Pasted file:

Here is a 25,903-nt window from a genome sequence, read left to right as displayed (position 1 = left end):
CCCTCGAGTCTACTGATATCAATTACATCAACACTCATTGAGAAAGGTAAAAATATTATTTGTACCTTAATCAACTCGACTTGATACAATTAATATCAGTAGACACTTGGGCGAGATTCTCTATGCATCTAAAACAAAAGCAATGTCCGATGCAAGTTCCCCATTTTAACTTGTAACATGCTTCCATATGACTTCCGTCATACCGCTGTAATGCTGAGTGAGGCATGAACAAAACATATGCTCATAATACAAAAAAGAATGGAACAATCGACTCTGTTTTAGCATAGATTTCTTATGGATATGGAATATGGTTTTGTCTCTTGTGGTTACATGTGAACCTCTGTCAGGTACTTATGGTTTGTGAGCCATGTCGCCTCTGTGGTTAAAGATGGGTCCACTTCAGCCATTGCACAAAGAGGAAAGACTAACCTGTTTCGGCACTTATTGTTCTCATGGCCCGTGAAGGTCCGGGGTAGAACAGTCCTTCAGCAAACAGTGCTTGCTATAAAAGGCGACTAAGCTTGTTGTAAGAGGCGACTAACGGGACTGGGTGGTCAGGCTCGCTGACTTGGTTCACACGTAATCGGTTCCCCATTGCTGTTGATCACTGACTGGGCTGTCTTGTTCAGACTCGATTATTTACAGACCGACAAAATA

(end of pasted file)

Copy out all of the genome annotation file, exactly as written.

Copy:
Here is a 25,903-nt window from a genome sequence, read left to right as displayed (position 1 = left end):
CCCTCGAGTCTACTGATATCAATTACATCAACACTCATTGAGAAAGGTAAAAATATTATTTGTACCTTAATCAACTCGACTTGATACAATTAATATCAGTAGACACTTGGGCGAGATTCTCTATGCATCTAAAACAAAAGCAATGTCCGATGCAAGTTCCCCATTTTAACTTGTAACATGCTTCCATATGACTTCCGTCATACCGCTGTAATGCTGAGTGAGGCATGAACAAAACATATGCTCATAATACAAAAAAGAATGGAACAATCGACTCTGTTTTAGCATAGATTTCTTATGGATATGGAATATGGTTTTGTCTCTTGTGGTTACATGTGAACCTCTGTCAGGTACTTATGGTTTGTGAGCCATGTCGCCTCTGTGGTTAAAGATGGGTCCACTTCAGCCATTGCACAAAGAGGAAAGACTAACCTGTTTCGGCACTTATTGTTCTCATGGCCCGTGAAGGTCCGGGGTAGAACAGTCCTTCAGCAAACAGTGCTTGCTATAAAAGGCGACTAAGCTTGTTGTAAGAGGCGACTAACGGGACTGGGTGGTCAGGCTCGCTGACTTGGTTCACACGTAATCGGTTCCCCATTGCTGTTGATCACTGACTGGGCTGTCTTGTTCAGACTCGATTATTTACAGACCGACAAAATA